Formulating the rules to implement the Dodd-Frank Act has proven to be challenging. Regulators both missed and moved deadlines to accomplish this monumental task.
For the securitization industry, this means ABS issuers will have to deal with the uncertainty until these market-changing regulatory issues get mapped out.
According to Dodd-Frank language, regulators are required to implement the rules 270 days from the passage of the act, which means an April 17 deadline that is unlikely to be met. As of press time, some of the regulations have just entered the proposal phase and still have a way to go before they are ironed out into effective legislation.
Despite the delays in the risk retention rules, for instance, there hasn't been a rush by issuers to get deals done ahead of regulations. However, industry players believe that once regulators map out the parameters for securitization, this will likely lead to greater issuance volumes.
"As rules come out, there is always a problem with interpretation, so there is a concern that while most of the provisions won't have retroactive implications, there could be an impact even on the future transfer of assets with respect to existing securitizations - such as revolving structures," said Kenneth Kohler, senior of counsel at Morrison & Foerster (MoFo).
Kohler also believes that the reason regulators want to include servicing provisions in with risk retention is because they are following the chronology of what happens in a mortgage securitization.
"Their first mission was to fix the origination and underwriting functions. Then they realized there were real problems in the servicing area," he said. "Once they get past servicing, it's likely they will find that there is still a huge problem because issuers need a balance sheet to place long-term mortgages on."
Before the mortgage crisis, long-term conforming mortgages were held on the GSEs' balance sheets, which were effectively placed in the capital markets as GSE securitizations. For private-label deals, investors around the world bought up the different tranched-up pieces. However, since tranching is currently disfavored, the industry must now find investors who want to take on that long-term risk.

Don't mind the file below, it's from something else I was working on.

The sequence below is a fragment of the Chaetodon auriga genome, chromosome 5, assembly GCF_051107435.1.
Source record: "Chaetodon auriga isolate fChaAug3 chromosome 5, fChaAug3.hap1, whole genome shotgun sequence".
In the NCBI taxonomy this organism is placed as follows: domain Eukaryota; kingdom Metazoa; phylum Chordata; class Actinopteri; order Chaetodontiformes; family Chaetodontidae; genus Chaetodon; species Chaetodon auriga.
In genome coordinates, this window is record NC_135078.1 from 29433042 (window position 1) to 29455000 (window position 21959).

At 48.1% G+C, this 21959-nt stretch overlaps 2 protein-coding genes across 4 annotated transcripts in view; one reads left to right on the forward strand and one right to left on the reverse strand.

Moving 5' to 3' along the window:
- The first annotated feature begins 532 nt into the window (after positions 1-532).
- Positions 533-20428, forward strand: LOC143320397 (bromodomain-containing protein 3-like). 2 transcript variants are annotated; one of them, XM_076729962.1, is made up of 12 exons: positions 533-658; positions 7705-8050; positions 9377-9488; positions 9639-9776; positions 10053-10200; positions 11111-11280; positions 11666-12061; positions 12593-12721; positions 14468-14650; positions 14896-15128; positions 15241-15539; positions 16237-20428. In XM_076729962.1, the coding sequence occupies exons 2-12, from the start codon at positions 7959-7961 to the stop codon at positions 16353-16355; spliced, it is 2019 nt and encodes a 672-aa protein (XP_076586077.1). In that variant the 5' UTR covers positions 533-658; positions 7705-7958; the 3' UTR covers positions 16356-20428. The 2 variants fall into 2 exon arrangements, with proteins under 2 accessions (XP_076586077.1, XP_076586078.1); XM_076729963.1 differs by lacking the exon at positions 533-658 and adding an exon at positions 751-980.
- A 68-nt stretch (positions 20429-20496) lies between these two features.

"The people who used to do it before - the hedge funds of the world, the pension funds - are much more risk averse," Kohler said. "It could be that once they get past the servicing issue, they could find that no one will want to buy these loans unless the mortgage rates are at least multiple percentage points - not basis points - higher to incentivize new institutional investors to take mortgage loans and mortgage securities on their balance sheets for an extended period of time. Banks themselves through Dodd-Frank and Basel III are seeing their capital requirements increased for holding mortgage loans and securities, so whatever appetite they had for long-term investment will be decreased."
Kohler believes that, at some point, there will be enough impetus to do deals from an economic standpoint, and when market participants are chomping at the bit to do a securitization, they will have to figure out how much future uncertainty they are willing to live with.
This uncertainty plays out more on the mortgage side versus the auto sector, where deals continue to get done. "The uncertainty around these issues is a real factor if you are trying to figure out how to restructure your business and what your strategy will be going forward," said Jerry Marlatt, also a partner at MoFo. "It's less of an issue for operations like auto loans because you won't change that business until you figure out what the rules of the road are, so you will go ahead and do deals - the rules aren't having the same kind of impact; people aren't hesitating to do securitizations and investors aren't afraid to invest."
He added that "the uncertainty plays more on when people plan on where they will make investments, and the bigger issue is around mortgage loans. Dodd-Frank will push some consumer financing out of banks to nonbank entities like REITS, hedge funds and private equity funds - various different kinds of financing entities that are not regulated as banks. Dodd-Frank adds a lot of cost to securitization, but more cost in the banking sector than elsewhere."
The long-term effect of that, according to Marlatt, is that some business will be taken away from banks. "It's hard to start up these new companies when regulations haven't settled yet, delaying some of the movement away from banks; that development will start to accelerate when rulemaking settles down," he said.